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Validation of the Virtual Reality Neuroscience Questionnaire: Maximum Duration of Immersive Virtual Reality Sessions Without the Presence of Pertinent Adverse Symptomatology.

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posted on 10.02.2021, 21:48 by Panagiotis KourtesisPanagiotis Kourtesis, Simona Collina, Leonidas A. A. Doumas, Sarah E. MacPherson
Research suggests that the duration of a VR session modulates the presence and intensity of VRISE, but there are no suggestions regarding the appropriate maximum duration of VR sessions. The implementation of high-end VR HMDs in conjunction with ergonomic VR software seems to mitigate the presence of VRISE substantially. However, a brief tool does not currently exist to appraise and report both the quality of software features and VRISE intensity quantitatively. The VRNQ was developed to assess the quality of VR software in terms of user experience, game mechanics, in-game assistance, and VRISE. Forty participants aged between 28 and 43 years were recruited (18 gamers and 22 non-gamers) for the study. They participated in 3 different VR sessions until they felt weary or discomfort and subsequently filled in the VRNQ. Our results demonstrated that VRNQ is a valid tool for assessing VR software as it has good convergent, discriminant, and construct validity. The maximum duration of VR sessions should be between 55-70 minutes when the VR software meets or exceeds the parsimonious cut-offs of the VRNQ and the users are familiarized with the VR system. Also. the gaming experience does not seem to affect how long VR sessions should last. Also, while the quality of VR software substantially modulates the maximum duration of VR sessions, age and education do not. Finally, deeper immersion, better quality of graphics and sound, and more helpful in-game instructions and prompts were found to reduce VRISE intensity. The VRNQ facilitates the brief assessment and reporting of the quality of VR software features and/or the intensity of VRISE, while its minimum and parsimonious cut-offs may appraise the suitability of VR software. The findings of this study contribute to the establishment of rigorous VR methods that are crucial for the viability of immersive VR as a research and clinical tool.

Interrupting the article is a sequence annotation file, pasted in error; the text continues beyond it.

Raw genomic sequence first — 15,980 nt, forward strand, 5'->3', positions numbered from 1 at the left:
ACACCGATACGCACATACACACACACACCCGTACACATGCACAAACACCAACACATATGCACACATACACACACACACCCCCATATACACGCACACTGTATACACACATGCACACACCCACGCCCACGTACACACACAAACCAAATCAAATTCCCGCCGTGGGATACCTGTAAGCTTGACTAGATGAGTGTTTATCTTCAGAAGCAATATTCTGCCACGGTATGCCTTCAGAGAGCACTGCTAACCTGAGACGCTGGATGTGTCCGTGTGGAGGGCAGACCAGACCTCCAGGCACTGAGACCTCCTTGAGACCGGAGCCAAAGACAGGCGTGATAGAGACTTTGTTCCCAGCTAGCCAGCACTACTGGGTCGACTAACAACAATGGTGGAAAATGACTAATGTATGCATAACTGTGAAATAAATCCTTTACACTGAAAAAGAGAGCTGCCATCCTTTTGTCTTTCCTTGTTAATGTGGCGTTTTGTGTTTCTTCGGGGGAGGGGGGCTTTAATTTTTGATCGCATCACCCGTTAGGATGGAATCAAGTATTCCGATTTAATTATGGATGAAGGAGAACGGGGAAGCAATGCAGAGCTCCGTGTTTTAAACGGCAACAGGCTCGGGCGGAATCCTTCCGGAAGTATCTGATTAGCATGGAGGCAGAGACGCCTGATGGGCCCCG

History

Email Address of Submitting Author

panagiotis.kourtesis@inria.fr

ORCID of Submitting Author

https://orcid.org/0000-0002-2914-1064

Submitting Author's Institution

National Institute of France for Research in Computer Science and Automation (INRIA)

Submitting Author's Country

France